Saturday 20 March 1915 – We Lost 176
A violent storm hits the Dardanelles.
Winston Churchill informs de Robeck that two more Formidable Class Battleships HMS London and HMS Implacable (both 1899) and two improved Formidables, HMS Queen and HMS Prince of Wales (1902) are on their way to join him.
At 10:30 four enemy aircraft are seen flying towards Dover, one unsuccessfully aims six bombs at a small coaster in the Downs at 11:05. At 11:25 an unidentified biplane appears out of the mist over Thameshaven and is promptly attacked by a six-pounder anti-aircraft gun and brought down with a damaged wing. The gunners jubilation at the first ‘success’ by British ground defenses is abruptly silenced by the discovery that the victim is a Royal Flying Corps Gunbus. The two officers on board are unhurt.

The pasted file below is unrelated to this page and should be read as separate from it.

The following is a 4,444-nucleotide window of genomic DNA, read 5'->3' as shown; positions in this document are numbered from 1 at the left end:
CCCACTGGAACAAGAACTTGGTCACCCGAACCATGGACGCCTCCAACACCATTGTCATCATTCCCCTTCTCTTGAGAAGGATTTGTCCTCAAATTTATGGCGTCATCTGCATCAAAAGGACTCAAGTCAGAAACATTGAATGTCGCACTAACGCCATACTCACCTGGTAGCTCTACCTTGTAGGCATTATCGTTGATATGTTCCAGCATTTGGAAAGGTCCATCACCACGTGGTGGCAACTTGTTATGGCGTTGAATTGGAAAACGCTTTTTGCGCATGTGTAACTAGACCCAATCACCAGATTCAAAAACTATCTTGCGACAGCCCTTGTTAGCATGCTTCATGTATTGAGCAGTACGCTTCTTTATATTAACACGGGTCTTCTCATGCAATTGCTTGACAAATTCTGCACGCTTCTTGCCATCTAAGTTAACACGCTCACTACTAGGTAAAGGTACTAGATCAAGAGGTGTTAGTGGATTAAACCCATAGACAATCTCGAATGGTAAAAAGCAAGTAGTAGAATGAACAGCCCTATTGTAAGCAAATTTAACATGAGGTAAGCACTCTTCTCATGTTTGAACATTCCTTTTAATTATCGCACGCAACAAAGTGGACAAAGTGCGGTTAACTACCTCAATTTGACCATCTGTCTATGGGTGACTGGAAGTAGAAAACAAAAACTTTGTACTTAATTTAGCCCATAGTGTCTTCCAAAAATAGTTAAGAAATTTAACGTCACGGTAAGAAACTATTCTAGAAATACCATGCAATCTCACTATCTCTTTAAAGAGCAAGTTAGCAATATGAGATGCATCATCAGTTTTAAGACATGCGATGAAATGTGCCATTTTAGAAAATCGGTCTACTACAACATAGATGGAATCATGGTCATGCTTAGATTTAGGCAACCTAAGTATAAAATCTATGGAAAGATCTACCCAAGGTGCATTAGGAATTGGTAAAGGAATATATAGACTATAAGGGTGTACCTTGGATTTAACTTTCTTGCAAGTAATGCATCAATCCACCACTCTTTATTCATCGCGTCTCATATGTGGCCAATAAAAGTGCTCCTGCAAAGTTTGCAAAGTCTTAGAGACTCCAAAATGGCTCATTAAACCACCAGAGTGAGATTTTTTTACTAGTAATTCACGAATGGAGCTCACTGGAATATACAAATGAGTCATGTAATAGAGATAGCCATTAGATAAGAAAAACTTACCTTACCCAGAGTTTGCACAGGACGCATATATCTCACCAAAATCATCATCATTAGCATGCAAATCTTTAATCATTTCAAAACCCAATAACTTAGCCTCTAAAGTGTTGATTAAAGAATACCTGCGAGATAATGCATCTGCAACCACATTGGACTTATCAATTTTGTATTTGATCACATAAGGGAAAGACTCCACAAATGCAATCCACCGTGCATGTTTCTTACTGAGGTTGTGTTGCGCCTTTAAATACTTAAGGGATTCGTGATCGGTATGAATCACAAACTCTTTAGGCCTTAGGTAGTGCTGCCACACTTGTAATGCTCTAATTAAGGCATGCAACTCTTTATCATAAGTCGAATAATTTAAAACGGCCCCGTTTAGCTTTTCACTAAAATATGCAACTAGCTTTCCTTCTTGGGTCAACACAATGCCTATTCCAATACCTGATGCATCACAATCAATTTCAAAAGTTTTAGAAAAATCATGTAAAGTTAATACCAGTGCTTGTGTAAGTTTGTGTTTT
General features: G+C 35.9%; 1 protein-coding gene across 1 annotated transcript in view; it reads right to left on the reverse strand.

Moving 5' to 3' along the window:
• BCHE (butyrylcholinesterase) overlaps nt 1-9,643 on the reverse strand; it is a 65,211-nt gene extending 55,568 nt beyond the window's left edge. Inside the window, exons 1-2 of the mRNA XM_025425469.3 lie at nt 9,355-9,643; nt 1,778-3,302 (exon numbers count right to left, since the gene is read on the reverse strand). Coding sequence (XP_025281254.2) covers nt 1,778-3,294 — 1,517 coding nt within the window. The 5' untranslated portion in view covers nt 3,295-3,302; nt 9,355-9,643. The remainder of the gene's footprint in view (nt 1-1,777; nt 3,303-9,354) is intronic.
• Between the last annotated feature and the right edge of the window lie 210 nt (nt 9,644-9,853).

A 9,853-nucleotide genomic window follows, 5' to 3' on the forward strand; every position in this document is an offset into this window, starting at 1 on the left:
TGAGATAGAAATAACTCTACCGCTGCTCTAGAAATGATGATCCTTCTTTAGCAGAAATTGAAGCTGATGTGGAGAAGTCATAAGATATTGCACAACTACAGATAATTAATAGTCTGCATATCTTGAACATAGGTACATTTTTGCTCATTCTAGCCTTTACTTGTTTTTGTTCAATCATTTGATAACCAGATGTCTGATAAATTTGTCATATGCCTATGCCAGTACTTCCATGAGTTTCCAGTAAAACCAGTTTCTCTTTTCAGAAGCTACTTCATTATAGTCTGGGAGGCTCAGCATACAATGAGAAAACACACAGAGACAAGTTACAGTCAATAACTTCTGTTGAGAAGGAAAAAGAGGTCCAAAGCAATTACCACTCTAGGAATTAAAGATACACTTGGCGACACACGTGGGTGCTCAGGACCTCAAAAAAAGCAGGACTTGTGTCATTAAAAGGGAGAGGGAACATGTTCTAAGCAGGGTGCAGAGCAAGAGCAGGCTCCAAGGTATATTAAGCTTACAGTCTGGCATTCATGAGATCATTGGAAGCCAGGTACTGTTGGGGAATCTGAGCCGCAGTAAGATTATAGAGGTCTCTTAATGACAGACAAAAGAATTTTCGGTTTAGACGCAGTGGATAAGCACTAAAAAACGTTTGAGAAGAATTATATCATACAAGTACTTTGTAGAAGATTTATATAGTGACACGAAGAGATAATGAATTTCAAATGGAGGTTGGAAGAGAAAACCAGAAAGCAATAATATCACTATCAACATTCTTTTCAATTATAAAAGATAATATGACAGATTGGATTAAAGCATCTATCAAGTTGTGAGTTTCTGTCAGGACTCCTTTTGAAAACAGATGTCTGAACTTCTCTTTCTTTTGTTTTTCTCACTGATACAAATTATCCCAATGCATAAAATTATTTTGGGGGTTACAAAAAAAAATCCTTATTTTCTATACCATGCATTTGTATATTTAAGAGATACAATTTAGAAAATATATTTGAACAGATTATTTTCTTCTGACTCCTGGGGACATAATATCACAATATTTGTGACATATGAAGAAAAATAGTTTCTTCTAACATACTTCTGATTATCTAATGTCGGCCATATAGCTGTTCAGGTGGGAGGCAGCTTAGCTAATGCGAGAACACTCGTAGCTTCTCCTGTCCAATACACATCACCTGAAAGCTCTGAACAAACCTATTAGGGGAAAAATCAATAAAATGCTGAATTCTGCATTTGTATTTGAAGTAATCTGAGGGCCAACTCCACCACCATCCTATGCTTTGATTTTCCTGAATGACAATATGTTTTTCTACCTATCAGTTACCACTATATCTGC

General Botha defeats German forces at Reit on the Swakop, in German South West Africa.
Today’s losses include:
- A distant cousin of the diarist Samuel Pepys
- Two men who will have brothers lost in the Great War
Today’s highlighted casualties are
Lieutenant Samuel Pepys Cockerell (Royal Flying Corps) dies of smallpox in Egypt at age 34. He is a former commercial attaché to Spain and Portugal and a distant cousin of the diarist Samuel Pepys.
- Second Lieutenant Walter George Fletcher (Welsh Fusiliers) is killed by a sniper when shot in the head at age 27. He is a German interpreter and one night he crawled out into No Man’s Land and retrieved a captured French flag which the Germans were flying from a tree in their lines. It is sent to Eton. His brother was killed in October 1914.
- Stoker 1st Class George Hawkes (HMS Cyclops II) dies on service. His brother will be killed serving on HMS in HMS Gaillardia in March 1918.